1. PSLV-C44 successfully launches Microsat-R and Kalamsat-V2

Kalamsat-V2, a student payload, first to use PS4 as an orbital platform – this flight marked the first mission of PSLV-DL, a new variant of PSLV with two strap-on motors.


Vice President of India Shri. M. Venkaiah Naidu

On development of rural areas

  • Development of rural areas should not erode their unique identities but must fortify their spirits.
  • Educational institutions must re-orient their curricula to ensure that students spend time in rural areas, interacting with people and understanding their problems.
  • 3 ‘D’s – Demography, Demand and Democracy are making the India of today outshine other countries in the world.
  • By steering itself towards eco-friendly industrialisation, sustainable urbanisation, and inclusion of the rural economy, India has the potential to not only become the world’s fastest growing economy, but also to serve as an inspiration, a model to the world
  • We have to constantly innovate and reinvent our agriculture to make farming rewarding, profitable and sustainable. The facilities in villages must resemble those of a city but the soul and the values of Indian villages, must be preserved.
  • ‘One size fits all’ approach will not ensure development in a vast and diverse country like India. ‘Every village has its own individuality, its own industries & its own developmental needs. Our plans should capture aspirations of the people, leverage their strengths & mitigate their weaknesses’.

On bridging Income inequalities

  • India is continuously focussing on equitable, inclusive growth and on bridging income inequalities.
  • Jan Dhan Yojana, Saubhagya and Ujjwala stand testament to the core values of inclusiveness that India adheres to.
  • India will not tolerate negative forces like terrorism and corruption that negate human progress and prosperity.
  • Tamil Nadu is one of the best-performing states of India and has emerged as one of the most sought-after investment destinations.
  • India accounts for about 15% of global growth and it has been estimated that the Indian economy would grow to $10 trillion by 2030.

On plastic use

  • Plastics pose a developmental dilemma; we must use plastic responsibly and judiciously.
  • There is a need to create awareness and educate people on the need to recycle, re-purpose and reuse plastic items
  • The country’s plastics industry also offers immense potential in terms of capacity, infrastructure and skilled manpower – the need to adopt better waste management technologies, involving a circular economy approach, where used plastic becomes a feedstock rather than a waste.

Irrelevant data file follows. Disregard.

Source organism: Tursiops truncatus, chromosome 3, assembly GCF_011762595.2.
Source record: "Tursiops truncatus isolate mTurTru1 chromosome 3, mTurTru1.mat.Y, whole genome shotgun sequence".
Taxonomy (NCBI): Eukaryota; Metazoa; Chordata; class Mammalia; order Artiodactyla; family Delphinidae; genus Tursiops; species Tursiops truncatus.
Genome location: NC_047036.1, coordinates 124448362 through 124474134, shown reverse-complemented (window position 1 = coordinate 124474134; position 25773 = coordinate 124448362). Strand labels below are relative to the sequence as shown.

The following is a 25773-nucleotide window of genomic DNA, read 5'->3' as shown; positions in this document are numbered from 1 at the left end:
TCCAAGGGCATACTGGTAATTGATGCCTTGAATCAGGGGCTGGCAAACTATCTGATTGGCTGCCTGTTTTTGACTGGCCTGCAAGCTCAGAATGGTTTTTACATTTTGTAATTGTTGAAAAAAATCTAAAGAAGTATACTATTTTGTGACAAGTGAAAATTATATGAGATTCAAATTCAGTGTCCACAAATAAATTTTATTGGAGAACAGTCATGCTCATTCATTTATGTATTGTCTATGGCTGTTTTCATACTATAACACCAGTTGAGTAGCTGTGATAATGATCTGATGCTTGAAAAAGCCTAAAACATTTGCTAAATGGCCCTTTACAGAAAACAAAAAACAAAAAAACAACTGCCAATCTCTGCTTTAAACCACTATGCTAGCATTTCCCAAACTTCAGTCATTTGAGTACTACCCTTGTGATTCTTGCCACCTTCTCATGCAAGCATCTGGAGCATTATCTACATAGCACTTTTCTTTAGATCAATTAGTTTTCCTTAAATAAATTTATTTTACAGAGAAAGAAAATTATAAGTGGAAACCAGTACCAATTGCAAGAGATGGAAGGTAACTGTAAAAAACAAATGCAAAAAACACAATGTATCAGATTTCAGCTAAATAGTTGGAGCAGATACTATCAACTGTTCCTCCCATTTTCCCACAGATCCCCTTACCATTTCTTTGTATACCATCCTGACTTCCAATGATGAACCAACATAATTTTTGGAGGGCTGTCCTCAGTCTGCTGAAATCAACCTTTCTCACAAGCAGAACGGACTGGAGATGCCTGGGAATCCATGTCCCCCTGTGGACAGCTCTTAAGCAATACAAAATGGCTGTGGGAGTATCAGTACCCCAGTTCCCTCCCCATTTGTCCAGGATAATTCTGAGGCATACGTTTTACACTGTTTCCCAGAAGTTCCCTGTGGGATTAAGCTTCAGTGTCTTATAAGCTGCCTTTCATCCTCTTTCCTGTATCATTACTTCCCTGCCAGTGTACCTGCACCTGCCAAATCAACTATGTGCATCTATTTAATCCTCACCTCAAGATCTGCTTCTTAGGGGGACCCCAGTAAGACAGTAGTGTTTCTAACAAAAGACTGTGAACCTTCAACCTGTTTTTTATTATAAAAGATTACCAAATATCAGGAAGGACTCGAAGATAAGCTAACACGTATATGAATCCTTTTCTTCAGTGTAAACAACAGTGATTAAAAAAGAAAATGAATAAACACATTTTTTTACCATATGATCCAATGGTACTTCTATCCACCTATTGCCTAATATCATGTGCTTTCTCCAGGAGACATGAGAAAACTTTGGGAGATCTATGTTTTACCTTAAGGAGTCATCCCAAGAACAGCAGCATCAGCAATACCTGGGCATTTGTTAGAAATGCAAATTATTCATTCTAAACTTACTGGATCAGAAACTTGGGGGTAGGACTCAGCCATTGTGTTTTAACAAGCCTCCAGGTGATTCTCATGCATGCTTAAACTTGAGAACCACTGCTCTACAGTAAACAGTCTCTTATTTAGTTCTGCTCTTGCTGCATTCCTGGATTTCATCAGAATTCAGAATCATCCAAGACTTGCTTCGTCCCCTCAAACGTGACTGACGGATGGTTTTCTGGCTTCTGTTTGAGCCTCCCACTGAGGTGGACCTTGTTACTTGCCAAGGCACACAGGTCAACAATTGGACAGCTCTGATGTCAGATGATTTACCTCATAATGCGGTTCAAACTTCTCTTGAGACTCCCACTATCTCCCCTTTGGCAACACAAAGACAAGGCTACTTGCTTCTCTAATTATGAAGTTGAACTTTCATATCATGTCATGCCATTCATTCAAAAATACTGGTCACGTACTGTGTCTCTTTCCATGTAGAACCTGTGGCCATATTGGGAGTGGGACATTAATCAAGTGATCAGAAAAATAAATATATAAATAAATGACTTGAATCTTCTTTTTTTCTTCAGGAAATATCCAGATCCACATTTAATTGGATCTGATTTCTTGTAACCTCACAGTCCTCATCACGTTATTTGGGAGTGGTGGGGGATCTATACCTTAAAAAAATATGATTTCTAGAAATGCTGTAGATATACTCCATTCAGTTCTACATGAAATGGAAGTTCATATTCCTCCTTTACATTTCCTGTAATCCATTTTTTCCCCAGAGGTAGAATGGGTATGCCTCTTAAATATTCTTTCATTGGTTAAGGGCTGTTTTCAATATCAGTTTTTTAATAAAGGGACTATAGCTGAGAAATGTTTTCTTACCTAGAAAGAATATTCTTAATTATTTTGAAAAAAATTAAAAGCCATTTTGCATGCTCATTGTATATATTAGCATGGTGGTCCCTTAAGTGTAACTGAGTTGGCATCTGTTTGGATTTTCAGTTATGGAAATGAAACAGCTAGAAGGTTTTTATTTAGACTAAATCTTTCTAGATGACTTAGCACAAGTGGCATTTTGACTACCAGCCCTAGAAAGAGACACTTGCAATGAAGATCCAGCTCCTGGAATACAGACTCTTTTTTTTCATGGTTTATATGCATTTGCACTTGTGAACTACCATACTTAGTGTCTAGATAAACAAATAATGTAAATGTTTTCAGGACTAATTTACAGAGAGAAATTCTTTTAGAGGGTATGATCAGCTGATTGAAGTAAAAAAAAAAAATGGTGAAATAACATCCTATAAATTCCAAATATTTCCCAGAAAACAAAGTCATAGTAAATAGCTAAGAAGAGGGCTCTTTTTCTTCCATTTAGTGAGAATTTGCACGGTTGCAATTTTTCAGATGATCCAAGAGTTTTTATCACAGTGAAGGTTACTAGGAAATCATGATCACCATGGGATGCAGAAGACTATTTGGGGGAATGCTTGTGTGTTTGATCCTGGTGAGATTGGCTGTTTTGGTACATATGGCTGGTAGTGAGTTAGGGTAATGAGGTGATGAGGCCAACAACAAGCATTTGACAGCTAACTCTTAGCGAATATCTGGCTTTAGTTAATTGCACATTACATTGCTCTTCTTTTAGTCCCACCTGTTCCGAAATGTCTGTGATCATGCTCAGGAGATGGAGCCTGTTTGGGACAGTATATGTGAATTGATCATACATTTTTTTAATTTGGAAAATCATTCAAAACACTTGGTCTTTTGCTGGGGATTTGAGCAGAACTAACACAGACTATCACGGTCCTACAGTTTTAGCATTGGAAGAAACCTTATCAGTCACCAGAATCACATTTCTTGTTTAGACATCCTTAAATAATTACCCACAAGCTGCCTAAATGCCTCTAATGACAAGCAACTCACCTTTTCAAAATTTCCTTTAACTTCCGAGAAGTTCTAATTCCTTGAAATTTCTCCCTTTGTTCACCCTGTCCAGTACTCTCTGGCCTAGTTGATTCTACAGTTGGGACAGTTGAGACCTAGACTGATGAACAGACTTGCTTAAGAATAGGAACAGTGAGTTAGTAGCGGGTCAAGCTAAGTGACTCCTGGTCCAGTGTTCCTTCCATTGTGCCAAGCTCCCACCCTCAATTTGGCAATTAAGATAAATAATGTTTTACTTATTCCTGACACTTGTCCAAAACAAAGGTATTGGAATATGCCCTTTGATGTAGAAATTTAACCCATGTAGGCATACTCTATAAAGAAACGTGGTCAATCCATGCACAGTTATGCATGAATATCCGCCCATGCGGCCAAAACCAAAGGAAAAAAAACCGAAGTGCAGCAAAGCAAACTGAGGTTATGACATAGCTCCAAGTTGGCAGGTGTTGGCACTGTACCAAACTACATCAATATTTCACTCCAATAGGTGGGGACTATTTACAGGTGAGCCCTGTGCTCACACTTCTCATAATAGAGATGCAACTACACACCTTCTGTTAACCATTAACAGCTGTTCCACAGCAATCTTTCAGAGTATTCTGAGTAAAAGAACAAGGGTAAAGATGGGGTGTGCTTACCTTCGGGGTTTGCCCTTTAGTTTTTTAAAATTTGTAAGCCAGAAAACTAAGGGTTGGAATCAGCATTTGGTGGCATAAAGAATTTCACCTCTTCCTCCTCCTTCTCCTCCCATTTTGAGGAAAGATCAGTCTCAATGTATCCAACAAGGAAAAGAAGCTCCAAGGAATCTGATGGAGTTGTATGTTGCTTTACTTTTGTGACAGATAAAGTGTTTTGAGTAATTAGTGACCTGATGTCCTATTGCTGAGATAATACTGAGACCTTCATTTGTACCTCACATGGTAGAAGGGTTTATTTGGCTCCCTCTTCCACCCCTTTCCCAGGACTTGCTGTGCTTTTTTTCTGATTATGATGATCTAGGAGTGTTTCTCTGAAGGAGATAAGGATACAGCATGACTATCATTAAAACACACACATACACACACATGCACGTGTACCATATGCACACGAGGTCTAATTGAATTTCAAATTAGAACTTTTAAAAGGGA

• There has to be a proper appreciation of the appropriate use of different plastics.
  • Focus more on developing indigenous technologies and innovations on products in order to facilitate export growth.

On Cancer treatment

  • Advanced cancer treatment must be made available at an affordable price and should also be made available for those living in rural areas.
  • Make advanced cancer treatment accessible and affordable to all sections.
  • Awareness and early detection are crucial for winning war on cancer.
  • Governments, NGOs & Hospitals must organise cancer awareness camps in a big way. Public Private Partnership is the best way to bridges the urban rural divide in healthcare. It should be a matter of concern for all stakeholders in the health sectors that millions get pushed into poverty and the vicious cycle of debts due to out-of-pocket expenses and high treatment costs.
  • Proton Therapy would be a beacon of hope to people; the cutting-edge of cancer treatment gives many more patients greater strength to battle cancer and lead fulfilling lives. It isolates the affected area, without causing any harm to adjacent organs and hence is the most suitable for treatment of cancer in children, and complex cases where cancerous organs are closely located to crucial life-critical organs.
  • Ayushman Bharat scheme is a major flagship initiative of the Union Government to provide comprehensive insurance coverage to 10 crore poor and vulnerable families, it would establish 150,000 health and wellness centres throughout India to provide affordable and quality health services.